Technology groups account for half of the 20 most shorted companies in the US stock market
The S&P 500 technology index suffered a setback last week, but has still climbed more than 21 per cent in 2017, driving this year’s broader stock market rally. The so-called Faang stocks — Facebook, Apple, Amazon, Netflix and Google — account for much of those gains.
Yet some investors are sceptical the rising valuations can be sustained, and are ratcheting up their shorts — betting on share falls by borrowing shares to sell them and rebuy at a later date — on a host of big names.
“A lot of the tech names have led the market all year, and people are getting a little concerned,” said Wayne Wicker, chief investment officer of ICMA-RC, a pension fund. “Tech tends to lead the market up, but also down, and it wouldn’t be surprising if we start seeing some weakness.”
Tech companies account for half of the 20 most shorted names in the US stock market, with the level of short interest in the “tech 10” rising another $1.4bn in the past month to $41bn, according to S3 Partners, a financial analytics company.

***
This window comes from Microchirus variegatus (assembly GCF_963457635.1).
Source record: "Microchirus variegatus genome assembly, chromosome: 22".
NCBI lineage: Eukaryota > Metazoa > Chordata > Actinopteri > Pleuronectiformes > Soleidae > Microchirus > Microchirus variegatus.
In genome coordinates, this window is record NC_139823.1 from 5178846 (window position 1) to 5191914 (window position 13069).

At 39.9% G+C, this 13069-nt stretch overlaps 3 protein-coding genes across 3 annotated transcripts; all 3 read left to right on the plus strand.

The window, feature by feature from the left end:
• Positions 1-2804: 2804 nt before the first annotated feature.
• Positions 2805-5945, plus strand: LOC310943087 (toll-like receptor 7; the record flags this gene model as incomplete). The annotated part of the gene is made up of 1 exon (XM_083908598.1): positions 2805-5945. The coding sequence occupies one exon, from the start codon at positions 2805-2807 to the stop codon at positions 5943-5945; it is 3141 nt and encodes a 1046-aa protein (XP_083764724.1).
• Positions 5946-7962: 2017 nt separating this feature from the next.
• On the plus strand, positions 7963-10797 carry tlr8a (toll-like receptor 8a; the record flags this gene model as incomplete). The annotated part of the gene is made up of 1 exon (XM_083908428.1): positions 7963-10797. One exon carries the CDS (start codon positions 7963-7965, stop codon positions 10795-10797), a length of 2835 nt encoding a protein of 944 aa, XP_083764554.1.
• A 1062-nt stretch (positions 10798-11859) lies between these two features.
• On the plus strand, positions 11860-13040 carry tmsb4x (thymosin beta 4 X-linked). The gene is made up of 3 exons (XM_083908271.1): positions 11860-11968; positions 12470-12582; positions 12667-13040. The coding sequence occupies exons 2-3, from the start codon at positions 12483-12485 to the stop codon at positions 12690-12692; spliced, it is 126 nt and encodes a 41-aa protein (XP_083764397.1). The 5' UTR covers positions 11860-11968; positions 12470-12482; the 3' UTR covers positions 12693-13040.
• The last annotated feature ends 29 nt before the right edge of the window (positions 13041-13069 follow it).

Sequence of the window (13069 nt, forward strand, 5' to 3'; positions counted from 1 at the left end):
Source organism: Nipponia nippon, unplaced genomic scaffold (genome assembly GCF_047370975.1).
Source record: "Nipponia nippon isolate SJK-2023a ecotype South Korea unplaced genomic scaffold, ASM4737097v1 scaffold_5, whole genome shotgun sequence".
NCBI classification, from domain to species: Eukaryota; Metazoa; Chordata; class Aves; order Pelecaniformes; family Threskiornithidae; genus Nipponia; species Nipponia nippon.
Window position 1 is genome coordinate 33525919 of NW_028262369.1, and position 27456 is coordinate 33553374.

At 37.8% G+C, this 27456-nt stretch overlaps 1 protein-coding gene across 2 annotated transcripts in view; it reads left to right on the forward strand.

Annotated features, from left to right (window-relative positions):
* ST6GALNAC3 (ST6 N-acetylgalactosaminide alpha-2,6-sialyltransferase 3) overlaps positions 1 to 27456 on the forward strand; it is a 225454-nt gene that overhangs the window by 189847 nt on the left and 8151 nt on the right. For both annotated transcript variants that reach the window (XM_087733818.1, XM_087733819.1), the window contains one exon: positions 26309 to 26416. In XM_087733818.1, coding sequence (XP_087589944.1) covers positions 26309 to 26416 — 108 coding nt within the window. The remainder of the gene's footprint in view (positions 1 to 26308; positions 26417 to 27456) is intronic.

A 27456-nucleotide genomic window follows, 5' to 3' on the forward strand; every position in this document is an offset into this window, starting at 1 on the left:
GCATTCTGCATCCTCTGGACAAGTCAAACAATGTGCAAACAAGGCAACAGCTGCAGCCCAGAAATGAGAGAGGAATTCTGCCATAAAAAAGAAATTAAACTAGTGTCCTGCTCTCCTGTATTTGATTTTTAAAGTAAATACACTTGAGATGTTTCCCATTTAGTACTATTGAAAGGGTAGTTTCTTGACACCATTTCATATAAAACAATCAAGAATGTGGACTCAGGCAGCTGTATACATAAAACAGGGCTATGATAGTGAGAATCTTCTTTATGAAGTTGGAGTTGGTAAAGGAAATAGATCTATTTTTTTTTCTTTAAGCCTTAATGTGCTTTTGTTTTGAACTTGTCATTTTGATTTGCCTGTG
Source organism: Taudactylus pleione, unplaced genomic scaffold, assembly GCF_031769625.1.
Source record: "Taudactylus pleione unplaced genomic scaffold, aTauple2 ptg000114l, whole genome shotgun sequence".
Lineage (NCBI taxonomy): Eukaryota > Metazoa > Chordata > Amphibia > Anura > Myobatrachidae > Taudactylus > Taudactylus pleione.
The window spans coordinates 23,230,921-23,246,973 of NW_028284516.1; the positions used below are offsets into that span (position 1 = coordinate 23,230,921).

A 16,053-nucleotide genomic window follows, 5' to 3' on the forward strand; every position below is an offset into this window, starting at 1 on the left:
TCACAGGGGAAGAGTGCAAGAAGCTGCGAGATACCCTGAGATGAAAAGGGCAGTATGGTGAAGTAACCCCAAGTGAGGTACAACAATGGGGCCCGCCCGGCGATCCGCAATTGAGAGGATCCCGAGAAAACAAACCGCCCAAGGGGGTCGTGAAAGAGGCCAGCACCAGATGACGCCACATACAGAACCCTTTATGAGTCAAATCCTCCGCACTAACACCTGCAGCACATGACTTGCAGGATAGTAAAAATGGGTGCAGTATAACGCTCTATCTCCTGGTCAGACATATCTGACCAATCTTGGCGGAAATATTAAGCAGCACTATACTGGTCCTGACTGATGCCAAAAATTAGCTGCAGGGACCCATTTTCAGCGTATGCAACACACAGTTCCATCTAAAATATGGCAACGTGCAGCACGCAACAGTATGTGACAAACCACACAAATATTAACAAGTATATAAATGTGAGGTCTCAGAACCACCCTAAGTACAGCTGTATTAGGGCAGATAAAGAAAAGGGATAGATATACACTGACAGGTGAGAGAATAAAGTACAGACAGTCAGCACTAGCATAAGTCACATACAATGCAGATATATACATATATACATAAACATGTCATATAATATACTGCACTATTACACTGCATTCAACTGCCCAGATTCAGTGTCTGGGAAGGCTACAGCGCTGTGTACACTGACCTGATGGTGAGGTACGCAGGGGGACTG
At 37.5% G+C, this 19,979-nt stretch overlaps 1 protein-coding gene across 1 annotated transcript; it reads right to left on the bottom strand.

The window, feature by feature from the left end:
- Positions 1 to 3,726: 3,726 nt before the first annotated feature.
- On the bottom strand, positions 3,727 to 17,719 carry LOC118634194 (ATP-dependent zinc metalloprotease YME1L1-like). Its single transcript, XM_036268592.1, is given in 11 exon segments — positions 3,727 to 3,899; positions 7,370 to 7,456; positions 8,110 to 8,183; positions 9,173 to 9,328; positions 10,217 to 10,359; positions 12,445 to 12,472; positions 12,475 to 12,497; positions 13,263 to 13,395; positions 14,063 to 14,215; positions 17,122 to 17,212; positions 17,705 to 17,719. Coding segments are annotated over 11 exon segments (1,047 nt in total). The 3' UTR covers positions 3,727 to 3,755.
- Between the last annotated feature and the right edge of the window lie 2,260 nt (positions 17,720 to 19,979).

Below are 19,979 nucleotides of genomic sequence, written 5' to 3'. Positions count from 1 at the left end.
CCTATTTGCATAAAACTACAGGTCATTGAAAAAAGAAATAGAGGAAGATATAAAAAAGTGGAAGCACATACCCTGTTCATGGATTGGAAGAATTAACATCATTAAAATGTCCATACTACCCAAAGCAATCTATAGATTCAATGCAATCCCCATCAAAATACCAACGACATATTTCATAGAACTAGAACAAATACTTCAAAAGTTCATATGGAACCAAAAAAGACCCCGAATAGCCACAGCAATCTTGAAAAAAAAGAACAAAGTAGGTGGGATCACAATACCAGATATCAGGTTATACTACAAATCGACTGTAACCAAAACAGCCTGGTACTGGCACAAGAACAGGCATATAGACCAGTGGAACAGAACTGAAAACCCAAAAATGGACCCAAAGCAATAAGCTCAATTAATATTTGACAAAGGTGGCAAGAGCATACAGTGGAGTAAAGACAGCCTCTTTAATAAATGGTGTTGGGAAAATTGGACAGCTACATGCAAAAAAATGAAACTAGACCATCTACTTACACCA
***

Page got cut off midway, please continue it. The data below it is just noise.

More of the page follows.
Google, Apple, Netflix, Amazon, Intel and Facebook are all in S3’s list of the 10 most-shorted US stocks. IBM, Microsoft, Priceline and Nvidia are in the top 20. If electric carmaker Tesla, comfortably the most shorted stock in the US, is counted as a tech company, the short interest would rise to more than $50bn.
“We’ve never before seen half-trillion dollar companies growing at these rates, so people are still in disbelief about this,” said Eric Bannasch, founder of Cadian Capital, a tech-focused hedge fund. He points out that many tech companies are growing at a robust clip, but “understands the scepticism” around Tesla in particular.
Underscoring the scepticism, Dan Loeb’s Third Point’s has ditched its stake in Snap, the company that owns messaging app Snapchat, according to a regulatory filing released on Friday. Snap’s shares have dropped about 30 per cent since listing in March.
Betting against the tech industry has mostly been painful this year. Despite the losses several big tech stocks suffered last week, S3 estimates that the “mark-to-market” losses on the 10 biggest tech shorts now stand at $7.7bn this year. Tesla alone has inflicted a $4.5bn loss on bearish investors in 2017.
Greenlight Capital’s David Einhorn is one of the hedge fund managers who has bet against Tesla and a broader number of stocks he has called “the bubble basket”, but admitted this year that “it’s painful for the shorts”.
Tesla founder Elon Musk has occasionally taunted short sellers: in April he tweeted “stormy weather in Shortville”, and this summer he said “these guys want us to die so bad they can taste it . . . Just wish they would stop sticking pins in voodoo dolls of me.”